The Lion of Judah, and the Ancient of Days

By His own description, from June this year God will not be welcome at the Grove United Methodist Church in Cottage Grove, Minnesota.  It has  asked its older members to leave and worship somewhere else.  It’s certainly no place for Someone who has called Himself ‘The Ancient of Days.’

The church will close down in June, and it will open again in November.  No physical renovation is taking place, and the name will stay the same.  Just that older members will not be welcome.  They won’t be physically barred from attending, but the expectation is that they won’t. They can contact the pastor after two years if they want to return.

They have also been asked to look after the church until it opens in November.  Current member Cheryl Gacksletter said, ‘We are supposed to be silent partners, and still give money.’

Stella and Jon Knapp (34),  the only members with children at a recent service said they hate the plan. They have been members for six years and love the church, and don’t mind being the youngest members. ‘This church is very kind to us and our children,’ he said.

A 30 year old specialist in starting new churches has been brought on board to reset it as a church for the young.  It is to be ‘a new thing with a new mission for a new target and a new culture.’

Since word got out there have been attempts at reframing the issue in some press, but stories are at best a good fudge.  Come June, older people out:  stay away until we’ve got the new culture.

An atheist website picked up the story and wrote  –

‘The most interesting thing about all this is that the church leaders freely admit this is their plan. This is not some media invention or left-wing conspiracy. They are seriously trying to kick out the old people in order to rebrand themselves as a place for young people. Because nothing expresses the love of Christ more than a church giving members an expiration date.

‘Why would anyone want to join a church like this?  Should make one hell of a sermon in November.’

Surely it’s unscriptural to focus a church only on the young? We are told to reach all people.  The apostle John writes, ‘I am writing to you, fathers, because you know Him who is from the beginning. I’m writing to you, young men, because you have overcome the evil one,’ 1 John 2:13.  And Paul’s letter to Titus outlines the roles for young and old in the church.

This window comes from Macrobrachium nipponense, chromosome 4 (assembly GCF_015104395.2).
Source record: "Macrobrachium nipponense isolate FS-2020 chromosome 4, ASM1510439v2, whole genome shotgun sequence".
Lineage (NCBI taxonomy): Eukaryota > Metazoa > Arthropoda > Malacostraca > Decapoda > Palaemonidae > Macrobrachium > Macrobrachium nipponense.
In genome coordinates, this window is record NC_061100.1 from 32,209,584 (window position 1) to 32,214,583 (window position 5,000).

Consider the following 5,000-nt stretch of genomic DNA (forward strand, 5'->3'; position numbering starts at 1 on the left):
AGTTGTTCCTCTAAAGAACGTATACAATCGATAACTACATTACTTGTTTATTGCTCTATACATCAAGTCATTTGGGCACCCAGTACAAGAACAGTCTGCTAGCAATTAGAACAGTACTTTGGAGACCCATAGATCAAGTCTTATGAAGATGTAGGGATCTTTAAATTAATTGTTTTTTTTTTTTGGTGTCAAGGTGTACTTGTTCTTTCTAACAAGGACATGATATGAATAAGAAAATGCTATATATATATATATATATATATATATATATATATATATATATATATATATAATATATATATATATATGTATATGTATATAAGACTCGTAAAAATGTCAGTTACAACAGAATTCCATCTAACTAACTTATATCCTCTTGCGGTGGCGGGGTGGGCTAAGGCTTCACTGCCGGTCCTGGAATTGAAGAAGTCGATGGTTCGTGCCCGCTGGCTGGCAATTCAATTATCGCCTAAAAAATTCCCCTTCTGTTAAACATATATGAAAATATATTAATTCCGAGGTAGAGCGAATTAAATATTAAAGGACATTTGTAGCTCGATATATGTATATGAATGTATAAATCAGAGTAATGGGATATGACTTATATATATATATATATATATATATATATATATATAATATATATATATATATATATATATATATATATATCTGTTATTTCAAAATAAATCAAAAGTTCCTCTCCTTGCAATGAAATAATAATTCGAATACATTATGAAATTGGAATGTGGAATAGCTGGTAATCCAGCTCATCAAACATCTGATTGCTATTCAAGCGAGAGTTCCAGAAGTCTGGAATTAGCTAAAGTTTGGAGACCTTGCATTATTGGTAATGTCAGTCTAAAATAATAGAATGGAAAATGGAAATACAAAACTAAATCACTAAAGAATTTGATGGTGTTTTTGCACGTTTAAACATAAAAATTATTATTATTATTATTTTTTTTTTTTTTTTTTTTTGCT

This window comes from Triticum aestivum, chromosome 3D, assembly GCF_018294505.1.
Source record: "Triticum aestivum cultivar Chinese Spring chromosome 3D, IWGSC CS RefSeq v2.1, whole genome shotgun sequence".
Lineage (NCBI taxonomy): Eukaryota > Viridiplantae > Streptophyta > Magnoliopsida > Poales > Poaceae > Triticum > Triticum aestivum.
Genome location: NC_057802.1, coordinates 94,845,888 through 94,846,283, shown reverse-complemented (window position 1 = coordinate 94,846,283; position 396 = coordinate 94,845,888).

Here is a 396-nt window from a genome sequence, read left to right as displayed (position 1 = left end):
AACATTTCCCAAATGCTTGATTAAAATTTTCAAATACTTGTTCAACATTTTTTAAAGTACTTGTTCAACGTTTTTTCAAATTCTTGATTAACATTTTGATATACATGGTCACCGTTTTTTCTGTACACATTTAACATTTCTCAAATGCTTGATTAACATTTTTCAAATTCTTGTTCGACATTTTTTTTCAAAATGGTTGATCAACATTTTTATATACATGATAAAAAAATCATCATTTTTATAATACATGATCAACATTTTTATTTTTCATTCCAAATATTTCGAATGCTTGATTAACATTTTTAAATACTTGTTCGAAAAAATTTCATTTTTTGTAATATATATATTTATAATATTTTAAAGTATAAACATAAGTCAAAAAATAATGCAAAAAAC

It would be good to see more teaching for our seniors on evangelising older people who, let’s face it, have less time to make a choice that affects them more deeply than they realise. Proverbs 24: 11,12 says, ‘Rescue those being led away to death; hold back those staggering toward slaughter.  If you say, “But we knew nothing about this,” does not He who weighs the heart perceive it? Does not He who guards your life know it? Will He not repay everyone according to what they have done?’  It was written in a different context, but the principle applies here.

Perhaps the Methodist Church leaders believe the myth that the young are the future of the church.  My good friend and Bible scholar, Revd Roger Hitchings, points out that Jesus said that ‘God is able to ‘raise sons of Abraham out of these very stones,’ Matthew 3:9.

Back to Grove United Methodist Church in Cottage Grove, Minnesota.  If the church achieves its new setting (for the young) what will happen when they grow old?  Will it be a revolving door?

Has anyone asked ‘The Ancient of Days’ what He thinks about it?

Louise Morse

Louise Morse MA (CBT) is media and external relations manager for the Pilgrims’ Friend Society. She is a writer and speaker, and author of books on issues of old age, including dementia, published by Lion Monarch and SPCK. She is a cognitive behavioural therapist, and her Masters’ dissertation examined the effects of caring for a loved one with dementia on close relatives.

Leave a Reply

This site uses Akismet to reduce spam. Learn how your comment data is processed.